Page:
A good ol’ melo­dra­matic thesp-fest

The Irish Times - Friday - The Ticket - - FILM REVIEWS - TARA BRADY TARA BRADY

er-in-law, he re­lieves ten­sions with the trans­gen­der hook­ers. That habit will even­tu­ally lead to a comic con­fla­gra­tion plucked straight from a French farce.

Tan­ger­ine ac­knowl­edges that th­ese are hard lives to lead, but the film ul­ti­mately stands as a cel­e­bra­tion of the char­ac­ters’ mad re­solve. Tay­lor and Ro­driguez (lim­ited ac­tors, kept within safe zones) are al­lowed to be funny, but we are never en­cour­aged to laugh at them or at their sit­u­a­tion. In­deed, set on De­cem­ber 24th, Tan­ger­ine ends up drench­ing it­self in an orig­i­nal dis­til­la­tion of full-strength Christ­mas spirit. Deck the halls. slideshow of their hol­i­day snaps.

An end-cred­its ded­i­ca­tion to Ray Har­ry­hausen, Dick Smith and Stan Win­ston re­minds us that di­rec­tor Corin Hardy – who is cur­rently at­tached to the re­boot of The Crow – hails from a no­ble lin­eage of SFX. But the same film-maker ought to take a breath now and again. Ev­ery scene here feels in me­dia res and slightly over­cooked. FA­THERS AND DAUGH­TERS Di­rected by Gabriele Muc­cino. Star­ring Rus­sell Crowe, Amanda Seyfried, Aaron Paul, Diane Kruger, Qu­ven­zhané Wal­lis, Bruce Green­wood, Janet McTeer, Kylie Rogers, Jane Fonda, Oc­tavia Spencer. Cert 15A, se­lect release, 116mins A Pulitzer-win­ning au­thor strug­gles to raise his young cut­sey-pie daugh­ter alone. It’s com­pli­cated: the au­thor, named Jake Davis, is em­bod­ied by a fiercely in­tense Rus­sell Crowe. Jake’s wife died in a car-crash with Jake at the wheel; they were hav­ing a squab­ble about his pre­vi­ous in­fi­deli­ties at the time, with their daugh­ter Katie, watch­ing from the back­seat. Jake’s mil­lion­aire in-laws hold him ac­count­able and would like to adopt their niece. Jake re­sists but the accident that killed his spouse has left him suf­fer­ing from de­bil­i­tat­ing seizures.

The en­sur­ing (and pretty im­plau­si­ble) cus­tody bat­tle – dat­ing back to 1989 – cross­cuts with a con­tem­po­rary nar­ra­tive. Katie has grown up to be

Con­vinc­ing seizure act­ing: Rus­sell Crowe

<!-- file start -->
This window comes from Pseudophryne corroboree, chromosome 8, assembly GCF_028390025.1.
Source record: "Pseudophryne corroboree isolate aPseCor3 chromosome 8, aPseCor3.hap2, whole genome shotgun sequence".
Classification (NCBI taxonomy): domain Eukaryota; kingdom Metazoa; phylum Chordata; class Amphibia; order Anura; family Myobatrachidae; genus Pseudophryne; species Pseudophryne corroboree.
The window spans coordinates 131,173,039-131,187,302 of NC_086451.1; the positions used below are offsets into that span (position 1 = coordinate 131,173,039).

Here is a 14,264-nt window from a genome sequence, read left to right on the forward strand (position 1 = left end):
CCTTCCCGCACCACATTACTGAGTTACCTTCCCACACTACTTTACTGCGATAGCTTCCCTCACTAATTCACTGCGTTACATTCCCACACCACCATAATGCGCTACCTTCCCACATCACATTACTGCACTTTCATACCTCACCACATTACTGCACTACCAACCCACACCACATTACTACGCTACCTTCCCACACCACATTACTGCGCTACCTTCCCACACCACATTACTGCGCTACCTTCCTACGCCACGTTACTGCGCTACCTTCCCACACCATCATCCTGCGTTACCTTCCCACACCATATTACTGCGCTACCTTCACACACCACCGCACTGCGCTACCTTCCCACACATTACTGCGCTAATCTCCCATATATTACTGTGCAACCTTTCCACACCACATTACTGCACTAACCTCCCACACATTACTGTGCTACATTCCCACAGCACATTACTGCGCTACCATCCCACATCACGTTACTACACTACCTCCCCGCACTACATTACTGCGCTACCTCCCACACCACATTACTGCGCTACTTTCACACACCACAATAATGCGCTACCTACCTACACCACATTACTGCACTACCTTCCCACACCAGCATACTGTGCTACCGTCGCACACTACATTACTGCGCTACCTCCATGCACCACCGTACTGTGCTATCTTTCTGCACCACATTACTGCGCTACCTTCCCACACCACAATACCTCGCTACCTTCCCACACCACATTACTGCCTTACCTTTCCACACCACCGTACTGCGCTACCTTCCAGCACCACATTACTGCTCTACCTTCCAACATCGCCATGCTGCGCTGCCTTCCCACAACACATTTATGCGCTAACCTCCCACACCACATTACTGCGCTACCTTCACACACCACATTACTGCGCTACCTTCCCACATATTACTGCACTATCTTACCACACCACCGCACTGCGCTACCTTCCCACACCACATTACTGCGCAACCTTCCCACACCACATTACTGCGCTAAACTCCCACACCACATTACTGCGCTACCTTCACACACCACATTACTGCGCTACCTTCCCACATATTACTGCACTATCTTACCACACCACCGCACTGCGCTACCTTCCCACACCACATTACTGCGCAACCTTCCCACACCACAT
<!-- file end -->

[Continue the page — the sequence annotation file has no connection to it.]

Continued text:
Amanda Seyfried, a pro­mis­cu­ous psy­chol­ogy graduate. Can case work in­volv­ing a dam­aged young girl (Qu­ven­zhané Wal­lis) and the love of a de­cent chap (Aaron Paul) heal Katie’s emo­tional scars?

No­body does maudlin drama quite like the Ital­ian di­rec­tor Gabriele Muc­cino, whose best known works – the Will Smith ve­hi­cles The Pur­suit of Hap­py­ness and Seven Pounds – are punc­tu­ated with ac­tors star­ing into mir­rors or look­ing gloomily off into the dis­tance. In this spirit, Rus­sell Crowe gets to do plenty of con­vinc­ing seizure act­ing, Seyfried gets to tear up a lot, and an en­tire con­stel­la­tion of stars – Fonda, Green­wood, Kruger – turn on all of the feels all the time.

The film is based on the 2012 Black List script (the list pur­port­ing to con­tain Hol­ly­wood’s Best Un­pro­duced Screen­plays) by Brad Desch. The Black List has yielded plenty of hits – Whiplash, The King’s Speech, Argo – and plenty of misses like Sex Tape.

Fa­thers and Daugh­ters feels like a mid-ta­ble en­try: it’s this year’s The Beaver. There’s some­thing too old-fash­ioned and wil­fully anachro­nis­tic about the en­tire en­ter­prise. The film’s clutter of char­ac­ters trans­lates into a lot of short­hand and stereo­types: Diane Kruger is a mean drunk as the con­stant clink of ice-cubes in her glass in­di­cate, and so on.

No mat­ter, as big, gloopy melo­dra­mas go, this is a per­fectly good time-passer with lash­ings of ac­tors and act­ing.

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